Democratic Presidential Candidates Addressing Maternal Healthcare

Back in April, I finished up an article for ConsumerSafety.Org called A Woman’s Right to Safe Healthcare Outcomes. The topics covered in this as given to me by ConsumerSafety.Org were Clinical Trials, Essure, and Maternal Mortality. All of the topics dealt with women’s healthcare. Of the three issues addressed, I found Maternal Mortality to be the most compelling.

I told the story of a white upper middle class couple, Lauren Bloomstein a nurse and her husband Larry a surgeon. They went to the hospital to have their first baby. Lauren was a healthy young woman who did everything right. Unfortunately Lauren’s OB before and during her delivery missed many of the signs she was suffering from preeclampsia or high blood pressure. Lauren died after giving birth to a healthy baby girl. It is not unusual for doctors failing to heed the warning signs a women or her symptoms are alerting them too.

The warning signs of life-endangering problems were there, were missed (pain in the kidney area), or ignored (abnormal high blood pressure for Lauren). Excuses for other causes of the pain (reflux) were made, and pain killers administered to dull the pain and other symptoms (blood pressure) not explored while she deteriorated in front of her husband who suspected preeclampsia. The missing part of this was the protocol to diagnose early on and prevent Lauren from slipping into late stages of preeclampsia. This is not an isolated incidence as the deaths of women giving birth keep increasing as evidenced in the chart.

Even with the PPACA, expanded Medicaid in place; and when compared to their Canadian sisters, American women are three times more likely to die from the start of a pregnancy up till one year after the birth of a child (defined by the Centers for Disease Control). The death rate for American women is 26.4 deaths per 100,000 as opposed to 7.3 deaths per 100,000 in Canada (Chart). The ratio worsens when compared to Scandinavia countries as American women are six times as likely to die as Scandinavian women.

There are two stories, one for economically secure women and another for minority, native American, rural, and lower income women.

The statistics worsens for women of color with their being more likely to die in pregnancy or childbirth and are nearly four times more likely to die from pregnancy-related causes than white women. In high-risk pregnancies, African-American women are 5.6 times more likely to die than white women. Amongst women diagnosed with pregnancy-induced hypertension (eclampsia and pre-eclampsia), African-American and Latina women were 9.9 and 7.9 times in danger of dying than white women with the same complications. Native American and Alaskan Native women experience similar discriminatory care. Half of all U.S. births are covered by Medicaid and covers women up to two months past delivery leaving a substantial gap after child birth when other issues can arise.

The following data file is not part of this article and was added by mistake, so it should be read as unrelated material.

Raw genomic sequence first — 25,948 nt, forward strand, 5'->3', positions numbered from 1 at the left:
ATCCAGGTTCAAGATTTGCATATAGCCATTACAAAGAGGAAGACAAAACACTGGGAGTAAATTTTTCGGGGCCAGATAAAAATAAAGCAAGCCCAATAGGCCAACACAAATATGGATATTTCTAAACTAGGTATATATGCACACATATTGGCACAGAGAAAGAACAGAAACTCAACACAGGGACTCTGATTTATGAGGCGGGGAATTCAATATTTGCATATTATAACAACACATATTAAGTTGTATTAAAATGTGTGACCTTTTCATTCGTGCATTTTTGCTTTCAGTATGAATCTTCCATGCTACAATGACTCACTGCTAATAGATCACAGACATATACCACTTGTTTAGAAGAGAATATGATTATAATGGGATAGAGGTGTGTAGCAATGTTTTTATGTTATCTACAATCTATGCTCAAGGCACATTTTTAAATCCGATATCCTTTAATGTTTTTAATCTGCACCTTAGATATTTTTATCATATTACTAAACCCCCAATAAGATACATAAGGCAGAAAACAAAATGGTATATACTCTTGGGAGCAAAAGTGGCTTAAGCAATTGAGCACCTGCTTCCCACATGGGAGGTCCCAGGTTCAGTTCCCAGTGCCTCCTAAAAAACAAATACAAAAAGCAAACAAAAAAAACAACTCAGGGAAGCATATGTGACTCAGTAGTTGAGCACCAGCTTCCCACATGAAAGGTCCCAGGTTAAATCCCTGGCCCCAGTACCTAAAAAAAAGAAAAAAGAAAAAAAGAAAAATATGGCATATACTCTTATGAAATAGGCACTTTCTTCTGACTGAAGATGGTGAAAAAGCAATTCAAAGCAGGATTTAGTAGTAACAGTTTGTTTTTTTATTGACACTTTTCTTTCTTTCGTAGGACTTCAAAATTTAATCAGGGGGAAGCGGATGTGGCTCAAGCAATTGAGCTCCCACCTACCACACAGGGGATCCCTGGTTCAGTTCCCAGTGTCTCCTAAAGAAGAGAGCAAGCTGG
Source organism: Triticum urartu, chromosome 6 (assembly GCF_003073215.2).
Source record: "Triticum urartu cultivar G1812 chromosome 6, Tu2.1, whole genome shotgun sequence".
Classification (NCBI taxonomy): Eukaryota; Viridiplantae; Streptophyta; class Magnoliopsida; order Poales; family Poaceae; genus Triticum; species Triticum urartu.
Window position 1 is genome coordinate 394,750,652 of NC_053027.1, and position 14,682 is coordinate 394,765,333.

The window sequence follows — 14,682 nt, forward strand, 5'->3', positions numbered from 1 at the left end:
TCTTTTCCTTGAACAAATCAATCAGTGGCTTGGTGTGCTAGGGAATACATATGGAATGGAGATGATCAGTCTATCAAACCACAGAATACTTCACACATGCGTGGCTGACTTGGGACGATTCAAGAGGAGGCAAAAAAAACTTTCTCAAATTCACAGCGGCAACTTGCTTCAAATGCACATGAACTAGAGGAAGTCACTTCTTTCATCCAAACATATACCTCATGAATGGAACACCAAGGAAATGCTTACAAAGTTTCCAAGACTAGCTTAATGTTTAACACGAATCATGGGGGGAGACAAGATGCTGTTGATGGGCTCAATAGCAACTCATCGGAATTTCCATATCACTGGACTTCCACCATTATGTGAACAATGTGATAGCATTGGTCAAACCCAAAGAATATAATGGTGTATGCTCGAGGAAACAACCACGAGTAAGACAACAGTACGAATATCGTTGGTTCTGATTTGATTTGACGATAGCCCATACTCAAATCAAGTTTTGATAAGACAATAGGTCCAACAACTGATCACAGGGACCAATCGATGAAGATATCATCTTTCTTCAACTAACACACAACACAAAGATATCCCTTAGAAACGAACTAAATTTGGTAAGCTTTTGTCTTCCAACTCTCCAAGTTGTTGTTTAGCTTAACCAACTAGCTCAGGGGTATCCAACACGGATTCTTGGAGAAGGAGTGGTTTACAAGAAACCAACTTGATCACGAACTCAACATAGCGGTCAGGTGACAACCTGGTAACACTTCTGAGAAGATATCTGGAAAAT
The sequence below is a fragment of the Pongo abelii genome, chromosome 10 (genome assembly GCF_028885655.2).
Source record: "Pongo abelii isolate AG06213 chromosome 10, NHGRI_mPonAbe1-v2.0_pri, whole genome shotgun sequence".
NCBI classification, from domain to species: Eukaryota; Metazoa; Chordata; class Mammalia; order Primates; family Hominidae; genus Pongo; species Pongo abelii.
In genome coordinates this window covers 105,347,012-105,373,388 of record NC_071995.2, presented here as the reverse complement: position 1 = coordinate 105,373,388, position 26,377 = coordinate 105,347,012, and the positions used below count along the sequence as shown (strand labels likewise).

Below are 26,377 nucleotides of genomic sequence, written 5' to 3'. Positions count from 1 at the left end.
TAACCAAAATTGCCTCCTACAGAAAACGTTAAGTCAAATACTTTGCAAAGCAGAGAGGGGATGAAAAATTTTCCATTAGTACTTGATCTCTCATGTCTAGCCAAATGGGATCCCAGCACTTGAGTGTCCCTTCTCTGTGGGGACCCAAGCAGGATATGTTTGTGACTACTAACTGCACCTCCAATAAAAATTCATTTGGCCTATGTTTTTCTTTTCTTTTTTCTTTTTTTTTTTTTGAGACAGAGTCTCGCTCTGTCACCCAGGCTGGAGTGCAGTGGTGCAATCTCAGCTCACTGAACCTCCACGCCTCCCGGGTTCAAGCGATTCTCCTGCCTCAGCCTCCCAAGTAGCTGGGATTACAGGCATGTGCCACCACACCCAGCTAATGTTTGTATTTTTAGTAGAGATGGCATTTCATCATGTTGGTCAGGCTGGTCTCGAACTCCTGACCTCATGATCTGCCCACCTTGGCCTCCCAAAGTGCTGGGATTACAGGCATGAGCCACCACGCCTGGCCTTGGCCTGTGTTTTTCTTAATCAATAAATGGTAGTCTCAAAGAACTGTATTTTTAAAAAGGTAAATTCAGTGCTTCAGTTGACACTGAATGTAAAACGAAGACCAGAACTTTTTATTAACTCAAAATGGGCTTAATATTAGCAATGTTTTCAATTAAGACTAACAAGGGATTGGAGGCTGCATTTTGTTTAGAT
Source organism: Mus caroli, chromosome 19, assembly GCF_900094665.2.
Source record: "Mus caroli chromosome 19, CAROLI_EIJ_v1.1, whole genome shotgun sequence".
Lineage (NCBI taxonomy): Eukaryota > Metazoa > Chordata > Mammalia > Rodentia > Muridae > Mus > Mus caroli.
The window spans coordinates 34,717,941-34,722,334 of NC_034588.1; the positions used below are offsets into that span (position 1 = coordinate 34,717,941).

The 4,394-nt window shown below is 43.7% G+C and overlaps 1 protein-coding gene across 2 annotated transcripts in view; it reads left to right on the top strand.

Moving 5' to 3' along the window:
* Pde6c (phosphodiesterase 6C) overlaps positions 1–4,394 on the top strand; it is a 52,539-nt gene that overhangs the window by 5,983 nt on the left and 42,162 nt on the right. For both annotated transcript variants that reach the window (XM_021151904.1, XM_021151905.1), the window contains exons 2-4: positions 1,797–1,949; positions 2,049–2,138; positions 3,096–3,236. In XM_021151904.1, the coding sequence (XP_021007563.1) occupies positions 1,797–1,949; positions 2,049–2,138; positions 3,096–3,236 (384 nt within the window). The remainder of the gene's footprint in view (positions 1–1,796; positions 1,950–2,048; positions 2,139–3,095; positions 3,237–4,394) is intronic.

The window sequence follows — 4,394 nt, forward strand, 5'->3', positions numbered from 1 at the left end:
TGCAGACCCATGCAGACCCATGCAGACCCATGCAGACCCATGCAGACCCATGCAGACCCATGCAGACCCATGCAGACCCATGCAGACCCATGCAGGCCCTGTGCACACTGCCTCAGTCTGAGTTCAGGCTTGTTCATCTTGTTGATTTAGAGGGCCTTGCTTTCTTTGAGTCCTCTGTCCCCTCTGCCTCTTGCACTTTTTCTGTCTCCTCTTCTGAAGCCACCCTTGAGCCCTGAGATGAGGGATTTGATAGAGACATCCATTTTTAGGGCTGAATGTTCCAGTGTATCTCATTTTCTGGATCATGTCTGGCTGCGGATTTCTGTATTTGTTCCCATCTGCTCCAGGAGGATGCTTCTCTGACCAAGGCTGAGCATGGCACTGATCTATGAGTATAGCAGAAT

Barbara Levy, vice president for health policy/advocacy at the American Congress of Obstetricians and Gynecologists; “We worry a lot about vulnerable little babies and we don’t pay enough attention to those things catastrophic for women.”

The emphasis has been on safe baby care and safe birthing which lead to a significant decline in baby mortality. As reported in a Propublica, NPR report, the difference in “maternal mortality numbers contrast sharply with the impressive progress in saving babies’ lives.” Maternal death rates while giving birth and up to one year later has increased by an approximate 10 deaths per 100,000 since 2000 till 2015 or greater than the 9.2 deaths per 100,000 in the U.K, (Chart).

In my email account, I found my usual Health Affairs article with a lead off title “The Maternal Health Crisis: Policies of 2020 Candidates

“Many of the Democratic presidential candidates met in Columbia, SC at the Planned Parenthood Women’s Health Forum to share their reproductive health proposals, including plans for maternity care. On Thursday, June 26th, they will engage in their first debate. Donald Trump launched his re-election bid on June 18th, 2019. While his campaign website does not include any specific reference to maternal mortality, members of his administration have recently brought attention to rural maternal health challenges.

This renewed focus on maternity care is desperately needed: U.S. rates of maternal mortality are the highest in the developed world and have been rising since the 1990s, with women giving birth today more likely to die in childbirth than their mothers. These adverse outcomes are also marked by significant racial disparities, with non-Hispanic black and American Indian/Alaska Native women at least 3 times as likely as non-Hispanic white women to die around the time of childbirth.”

About time.

run75441 (Bill H)

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